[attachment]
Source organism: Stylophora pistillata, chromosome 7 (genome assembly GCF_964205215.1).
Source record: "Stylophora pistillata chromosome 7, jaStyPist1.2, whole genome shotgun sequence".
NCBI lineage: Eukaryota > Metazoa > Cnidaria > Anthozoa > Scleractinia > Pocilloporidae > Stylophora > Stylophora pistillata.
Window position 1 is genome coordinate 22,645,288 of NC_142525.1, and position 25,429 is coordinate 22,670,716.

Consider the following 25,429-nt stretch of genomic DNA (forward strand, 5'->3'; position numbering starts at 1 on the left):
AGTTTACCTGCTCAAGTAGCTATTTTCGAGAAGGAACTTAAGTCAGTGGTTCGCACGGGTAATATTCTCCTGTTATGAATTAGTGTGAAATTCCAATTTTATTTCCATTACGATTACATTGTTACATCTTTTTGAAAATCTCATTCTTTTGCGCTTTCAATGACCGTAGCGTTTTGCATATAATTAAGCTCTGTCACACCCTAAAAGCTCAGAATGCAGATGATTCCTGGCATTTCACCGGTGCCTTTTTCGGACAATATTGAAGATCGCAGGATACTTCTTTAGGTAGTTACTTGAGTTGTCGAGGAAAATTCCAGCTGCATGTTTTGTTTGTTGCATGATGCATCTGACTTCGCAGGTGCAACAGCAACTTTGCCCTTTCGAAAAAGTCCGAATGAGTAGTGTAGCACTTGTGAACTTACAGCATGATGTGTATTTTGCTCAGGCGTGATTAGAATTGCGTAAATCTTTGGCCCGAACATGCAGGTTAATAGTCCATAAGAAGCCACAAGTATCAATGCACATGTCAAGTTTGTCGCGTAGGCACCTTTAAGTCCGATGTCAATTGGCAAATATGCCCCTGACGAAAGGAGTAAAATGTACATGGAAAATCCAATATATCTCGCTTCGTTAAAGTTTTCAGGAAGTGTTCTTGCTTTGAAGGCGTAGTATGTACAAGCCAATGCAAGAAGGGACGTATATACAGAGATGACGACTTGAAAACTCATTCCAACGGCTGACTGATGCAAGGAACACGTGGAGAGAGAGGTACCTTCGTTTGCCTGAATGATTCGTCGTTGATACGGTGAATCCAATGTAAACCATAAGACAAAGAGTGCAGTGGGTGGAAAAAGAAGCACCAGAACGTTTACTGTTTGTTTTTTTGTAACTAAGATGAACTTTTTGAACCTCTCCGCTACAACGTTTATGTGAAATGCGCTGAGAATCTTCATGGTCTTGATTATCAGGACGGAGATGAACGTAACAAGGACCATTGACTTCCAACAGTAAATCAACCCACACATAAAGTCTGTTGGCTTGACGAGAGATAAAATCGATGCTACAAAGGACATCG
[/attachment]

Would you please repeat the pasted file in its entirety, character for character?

Source organism: Stylophora pistillata, chromosome 7 (genome assembly GCF_964205215.1).
Source record: "Stylophora pistillata chromosome 7, jaStyPist1.2, whole genome shotgun sequence".
NCBI lineage: Eukaryota > Metazoa > Cnidaria > Anthozoa > Scleractinia > Pocilloporidae > Stylophora > Stylophora pistillata.
Window position 1 is genome coordinate 22,645,288 of NC_142525.1, and position 25,429 is coordinate 22,670,716.

Consider the following 25,429-nt stretch of genomic DNA (forward strand, 5'->3'; position numbering starts at 1 on the left):
AGTTTACCTGCTCAAGTAGCTATTTTCGAGAAGGAACTTAAGTCAGTGGTTCGCACGGGTAATATTCTCCTGTTATGAATTAGTGTGAAATTCCAATTTTATTTCCATTACGATTACATTGTTACATCTTTTTGAAAATCTCATTCTTTTGCGCTTTCAATGACCGTAGCGTTTTGCATATAATTAAGCTCTGTCACACCCTAAAAGCTCAGAATGCAGATGATTCCTGGCATTTCACCGGTGCCTTTTTCGGACAATATTGAAGATCGCAGGATACTTCTTTAGGTAGTTACTTGAGTTGTCGAGGAAAATTCCAGCTGCATGTTTTGTTTGTTGCATGATGCATCTGACTTCGCAGGTGCAACAGCAACTTTGCCCTTTCGAAAAAGTCCGAATGAGTAGTGTAGCACTTGTGAACTTACAGCATGATGTGTATTTTGCTCAGGCGTGATTAGAATTGCGTAAATCTTTGGCCCGAACATGCAGGTTAATAGTCCATAAGAAGCCACAAGTATCAATGCACATGTCAAGTTTGTCGCGTAGGCACCTTTAAGTCCGATGTCAATTGGCAAATATGCCCCTGACGAAAGGAGTAAAATGTACATGGAAAATCCAATATATCTCGCTTCGTTAAAGTTTTCAGGAAGTGTTCTTGCTTTGAAGGCGTAGTATGTACAAGCCAATGCAAGAAGGGACGTATATACAGAGATGACGACTTGAAAACTCATTCCAACGGCTGACTGATGCAAGGAACACGTGGAGAGAGAGGTACCTTCGTTTGCCTGAATGATTCGTCGTTGATACGGTGAATCCAATGTAAACCATAAGACAAAGAGTGCAGTGGGTGGAAAAAGAAGCACCAGAACGTTTACTGTTTGTTTTTTTGTAACTAAGATGAACTTTTTGAACCTCTCCGCTACAACGTTTATGTGAAATGCGCTGAGAATCTTCATGGTCTTGATTATCAGGACGGAGATGAACGTAACAAGGACCATTGACTTCCAACAGTAAATCAACCCACACATAAAGTCTGTTGGCTTGACGAGAGATAAAATCGATGCTACAAAGGACATCG